7. Unknown Pleasures
|Designer:||Joy Division, Peter Saville & Chris Mathan|
Unknown Pleasures is the first rock band, Joy Division’s studio album, released by Factory Records on June 15, 1979. The album was taped and mixed at the Strawberry Studios in April 1979 on three weekends, and Martin Hannett made it. He incorporated a series of unconventional production techniques into the sound of the group. The artist Peter Saville has designed the cover artwork with a data track of the radio pulsar.
It is the only album released by Joy Division during the lives of lead singer Ian Curtis. From the decision to have no album title or band name to the cover on the new brand to using such an abstract image as the core piece of the storyline, everything about this cover is cool. This picture is not a mountain range or several waves but rather a series of successive pulses discovered by PSR from the first pulsar. After viewing it in the Cambridge Encyclopedia of Astronomy (1977), drummer Stephen Morris from the Joy Division suggested it, and the image is, therefore, copyright free.
8. Rage Against The Machine
|Artist:||Rage Against The Machine|
|Album:||Rage Against The Machine|
An American rock band from California, Los Angeles, is Rage Against the Machine. The bassist and supporting vocalist Tim Commerford, guitarist Tom Morello, and drummer Brad Wilk formed in 1991 and included vocalist Zack de la Rocha. Their songs convey political revolution. A political and radical Call-To-Arms soundtracked by focal metal riffs, Rage Against the Machine’s self-titled debut album in 1992 had become incendiary.
The cover was no less than a confrontation. The photographer of a Vietnamese Buddhist monk, Thích Qu Simon Jones, the Associated Press correspondent, Malcolm Browne, was burned in 1963 and protested in Saigon against the Vietnamese religion’s oppression by the Vietnamese administration. A powerful image of one man, which was both shocking and inspiring and two ingredients for a legendary album cover, demonstrated his ultimate sacrifice for his faith. That’s why we ranked this album cover on Number eight of our list of the coolest album covers ever made.
9. Queen II
Queen II is the British rock band Queen’s second studio album. EMI Album in the UK and Elektra Records in the US published it on 8 March 1974. It was recorded with co-producer Roy Thomas Baker and Robin Geoffrey Cable and engineered by Mike Stone at Trident Studios and Langham 1 Studios, London, in August 1973. Queen invited Rock, following his work on David Bowie, Lou Reed, and Iggy Pop, to photography for their second record and to take pictures of some of the glam-rock kudos he had after their first album failed to disappear as they hoped.
They initially found that this shot was too pretentious, yet Rock convinced them to do so. It made them look much bigger than they were at the time, but it was a true reflection of their music, and Rock proved 100% correct, of course, with the range of faces truly iconic when used one year later in the video percussion of Bohemian Rhapsody.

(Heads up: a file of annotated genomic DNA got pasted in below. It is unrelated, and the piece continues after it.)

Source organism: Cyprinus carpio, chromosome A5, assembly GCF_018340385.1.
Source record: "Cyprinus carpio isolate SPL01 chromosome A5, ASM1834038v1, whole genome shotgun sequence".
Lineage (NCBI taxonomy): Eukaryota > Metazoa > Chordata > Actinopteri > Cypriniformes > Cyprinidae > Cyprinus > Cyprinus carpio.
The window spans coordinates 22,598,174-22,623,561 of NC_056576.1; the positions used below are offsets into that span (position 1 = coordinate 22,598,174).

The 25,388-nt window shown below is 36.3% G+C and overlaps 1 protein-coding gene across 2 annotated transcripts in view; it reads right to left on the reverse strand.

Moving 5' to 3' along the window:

10. Who’s Next
|Designer:||Ethan A. Russell|
The ones who always made odd but brilliant covers, and this was no exception: The band, which seemed to have urinated at Easington Colliery, an old charcoal mining town, on a massive monolith. It is perhaps a refusal of development — coal representing industrialization — that refers to the monolith created on the moon in 2001: A Space Odyssey (director Stanley Kubrick had turned away the chance to direct the movie version of Tommy’s band, maybe this was a repayment); maybe it was just a payback!
The significance of the monolith, or “desecration,” is unknown. It’s a memorable, cool image anyway. That’s why we ranked Who’s Next album cover on Number ten of our list of the coolest album covers ever made.
So, these are all about The Best Albums Covers of all Time! If you want to take a glimpse of all the further 30 Ranked Albums covers with their respective details, then have a look below:
|11.||The Velvet Underground & Nico||The Velvet Underground & Nico||Andy Warhol|
|12.||Houses Of The Holy||Led Zeppelin||Aubrey Powell/Storm Thorgerson|
|13.||Never Mind The Bollocks||The Sex Pistols||Jamie Reed|
|14.||Is This It||The Strokes||Colin Lane|
|15.||Parallel Lines||Blondie||Ramey Communications/Edo Bertoglio/Peter Leeds|
|16.||Back In Black||AC/DC||Bob Defrin|
|17.||Bat Out of Hell||Meat Loaf||Jim Steinman/Richard Corben|
|18.||American IV: The Man Comes Around||Johnny Cash||Martyn Atkins|
|19.||The Ramones||The Ramones||Roberta Bayley|
|20.||Number of the Beast||Iron Maiden||Derek Riggs|
|21.||Born in the USA||Bruce Springsteen||Annie Leibovitz|
|22.||Definitely Maybe||Oasis||Brian Cannon/Microdot|
|23.||Elvis Presley||Elvis Presley||William V. ‘Rd’ Robertson|
|24.||Island Life||Grace Jones||Jean-Paul Goude|
|25.||The Man-Machine||Kraftwerk||Karl Klefisch/Günther Fröhling|
|26.||The Freewheelin’ Bob Dylan||Bob Dylan||Don Hunstein|
|27.||Straight Outta Compton||N.W.A.||Helane Freeman|
|28.||1984||Helane Freeman||Pete Angelus, Richard Seireeni, David Jellison, Margo Zafer Nahas|
|29.||John Coltrane||John Coltrane||Reid Miles|
|30.||Music for the Jilted Generation||The Prodigy||Stuart Haygarth|
|31.||The Stone Roses||The Stone Roses||John Squire|
|32.||Power, Corruption and Lies||New Order||Peter Saville|
|34.||Tutu||Alexander McQueen||Eiko Ishioka/Irving Penn|
|35.||Ogden’s Nut Gone Flake||The Small Faces||Mick Swan|
|36.||Lost Horizons||Lemon Jelly||Fred Deakin/Airside|
|38.||Ladies and Gentlemen We Are Floating in Space||Spiritualized||Mark Farrow|
|39.||Mutter||Rammstein||Dirk Rudolph/Daniel & Geo Fuchs|
|40.||Pills ‘n’ Thrills and Bellyaches||Happy Mondays||Central Station Design|
In the MP3 age, the album cover is a lost art – which probably explains why 90% of the albums selected by readers come from the 1960s and 1970s, although London Calling is a bit grey. In December 1979, it was released in Europe, but only in January 1980. However, this list definitely will give you a nostalgic feeling to rewind every time the Top 40 albums cover.